Sources to corroborate the impact

The Wikipedia article http://en.wikipedia.org/wiki/Tunnel_magnetoresistance contains a brief overview of MgO-based tunnel magnetoresistance and its applications. Reference [3.1] is cited.

5.1. Bizmology article: `Consolidation in the hard disk drive market: then there were three' http://bizmology.hoovers.com/2012/03/19/consolidation-in-the-hdd-hard-disk-drive-market-then-there-were-three/ (Archived by WebCite® at http://www.webcitation.org/6BhSl9Ylg)

5.2. Letter from Magnetoelectronics Manager, IBM Almaden Research Center, confirming the important role of Umerski and Mathon in the development of Fe/MgO/Fe TMR junctions (Sept 2012).

5.3. Western Digital 2008 Annual Report and Form 10-K
https://materials.proxyvote.com/Approved/958102/20080917/AR_27910/images/Western_Digital-AR2008.pdf. (Archived by WebCite® at http://www.webcitation.org/6BX5o4wht)

5.4. Western Digital 2009 Annual Report and Form 10-K
https://materials.proxyvote.com/Approved/958102/20090916/AR_46224/HTML2/default.htm. (Archived by WebCite® at http://www.webcitation.org/6BX5xyQ8a).

5.5. Toshiba Storage Products `Internal Notebook Hard Drives' product details webpage
http://storage.toshiba.com/storagesolutions/archived-models/internal-notebook-hard-drives. (Archived by WebCite® at http://www.webcitation.org/6BX6Eic0N)

5.6. http://amlawdaily.typepad.com/01302012western_interim.pdf (Archived by WebCite® at http://www.webcitation.org/6DwPHDu1U).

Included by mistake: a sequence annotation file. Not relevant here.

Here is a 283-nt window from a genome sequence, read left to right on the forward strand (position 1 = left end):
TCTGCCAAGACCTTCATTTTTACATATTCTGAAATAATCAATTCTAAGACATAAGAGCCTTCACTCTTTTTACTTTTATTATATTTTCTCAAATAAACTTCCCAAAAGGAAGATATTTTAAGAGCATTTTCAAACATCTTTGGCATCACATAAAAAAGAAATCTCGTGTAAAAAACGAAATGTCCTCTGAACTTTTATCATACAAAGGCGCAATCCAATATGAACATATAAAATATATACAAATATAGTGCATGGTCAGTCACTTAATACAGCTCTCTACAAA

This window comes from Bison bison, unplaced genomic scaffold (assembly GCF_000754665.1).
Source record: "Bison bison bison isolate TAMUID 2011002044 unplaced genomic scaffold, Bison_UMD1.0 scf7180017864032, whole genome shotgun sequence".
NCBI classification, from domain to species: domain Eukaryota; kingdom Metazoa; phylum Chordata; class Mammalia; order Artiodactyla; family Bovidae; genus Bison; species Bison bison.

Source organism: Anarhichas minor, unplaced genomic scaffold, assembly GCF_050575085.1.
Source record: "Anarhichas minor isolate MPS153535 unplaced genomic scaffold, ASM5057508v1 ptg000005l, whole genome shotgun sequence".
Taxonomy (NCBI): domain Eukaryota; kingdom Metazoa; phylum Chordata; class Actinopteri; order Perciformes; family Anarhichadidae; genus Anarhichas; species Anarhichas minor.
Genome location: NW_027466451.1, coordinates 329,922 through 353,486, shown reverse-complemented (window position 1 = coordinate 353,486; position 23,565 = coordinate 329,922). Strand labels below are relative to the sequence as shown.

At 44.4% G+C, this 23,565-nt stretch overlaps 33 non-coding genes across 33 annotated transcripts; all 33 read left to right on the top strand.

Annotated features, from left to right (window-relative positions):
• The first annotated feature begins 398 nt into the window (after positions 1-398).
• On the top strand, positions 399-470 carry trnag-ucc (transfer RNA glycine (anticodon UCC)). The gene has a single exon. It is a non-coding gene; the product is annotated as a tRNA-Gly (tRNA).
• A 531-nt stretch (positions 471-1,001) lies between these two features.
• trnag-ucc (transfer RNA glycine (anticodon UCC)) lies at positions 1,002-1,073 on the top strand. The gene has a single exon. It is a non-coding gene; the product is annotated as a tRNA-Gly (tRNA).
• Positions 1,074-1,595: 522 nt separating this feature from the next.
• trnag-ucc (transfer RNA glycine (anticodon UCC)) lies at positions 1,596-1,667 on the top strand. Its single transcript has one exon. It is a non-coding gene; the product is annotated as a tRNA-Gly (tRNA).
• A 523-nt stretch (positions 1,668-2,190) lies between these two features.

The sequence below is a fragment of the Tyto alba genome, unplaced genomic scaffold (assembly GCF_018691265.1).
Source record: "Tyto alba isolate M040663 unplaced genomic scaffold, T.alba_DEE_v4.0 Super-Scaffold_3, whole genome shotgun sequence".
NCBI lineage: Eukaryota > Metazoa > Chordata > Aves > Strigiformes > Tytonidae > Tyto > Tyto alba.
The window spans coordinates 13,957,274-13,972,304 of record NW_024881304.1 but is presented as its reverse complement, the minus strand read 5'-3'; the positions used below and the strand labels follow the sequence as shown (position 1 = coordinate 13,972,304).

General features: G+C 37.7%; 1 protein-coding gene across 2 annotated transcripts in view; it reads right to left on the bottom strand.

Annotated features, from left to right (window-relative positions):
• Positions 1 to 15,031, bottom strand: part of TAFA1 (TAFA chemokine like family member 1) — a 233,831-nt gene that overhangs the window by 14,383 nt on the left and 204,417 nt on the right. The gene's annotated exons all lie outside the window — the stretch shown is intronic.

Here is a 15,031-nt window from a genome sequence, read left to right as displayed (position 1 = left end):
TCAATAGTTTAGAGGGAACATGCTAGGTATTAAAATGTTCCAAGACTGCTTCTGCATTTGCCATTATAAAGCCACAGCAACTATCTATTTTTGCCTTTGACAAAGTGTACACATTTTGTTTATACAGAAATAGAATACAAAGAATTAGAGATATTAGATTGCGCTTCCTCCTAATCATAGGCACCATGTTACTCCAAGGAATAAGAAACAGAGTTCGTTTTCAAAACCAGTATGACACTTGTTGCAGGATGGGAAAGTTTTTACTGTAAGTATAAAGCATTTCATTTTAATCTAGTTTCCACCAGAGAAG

5.7. Yuasa, S. and Djayaprawira, D.D. (2007) `Giant tunnel magnetoresistance in magnetic tunnel junctions with a crystalline MgO(001) barrier', Journal of Physics D-Applied Physics, vol. 40, no. 21, p. R337-54. Particularly the conclusion in Section 7, which contains a brief summary.

5.8. Ikeda, S., Hayakawa, J., Lee, Y.M., Matsukura, F., Ohno, Y., Hanyu, T. and Ohno, H. (2007) `Magnetic tunnel junctions for spintronic memories and beyond', IEEE Transactions on Electron Devices, vol. 54, no. 5, pp. 991-1002. See section 3A.

5.9. Citation for the 20th Tsukuba prize
http://www.suzukiylab.mp.es.osaka-u.ac.jp/Top/tsukuba_english.pdf (Archived by WebCite® at

5.10. Ignoring other factors like write density, this estimate is based on the fact that, in 2005, just before the new read heads were manufactured, Toshiba introduced a hard drive with a storage density of 179 Gbit/in2. Whereas in March of 2012 Seagate demonstrated a 1TB/in2 drive: http://storageeffect.media.seagate.com/2012/03/storage-effect/paving-the-way-for-big-hard-drive-capacity-gains/(Archived by WebCite® at http://www.webcitation.org/6DzIQc2I7).

5.11 Chen, Y., Song, D., Qiu, J., Kolbo, P., Wang, L., He, Q., Covington, M., Stokes, S., Sapozhnikov, V., Dimitrov, D., Gao, K. and Miller, B. (2010) `2 Tbit/in2 reader design outlook', IEEE Transactions on Magnetics, vol. 46, no. 3, pp. 697-701.

5.12 Recent experiments with improved growth techniques have measured magnetoresistances of about 1100% at low temperature, in agreement with the original prediction of Mathon and Umerski: Ikeda, S., Hayakawa, J., Ashizawa, Y., Lee, Y.M., Miura, K., Hasegawa, H., Tsunoda, M., Matsukura, F. and Ohno, H. (2008) `Tunnel magnetoresistance of 604% at 300K by suppression of Ta diffusion in CoFeB/MgO/CoFeB pseudo-spin-valves annealed at high temperature', Applied Physics Letters, vol. 93, no. 8, 082508.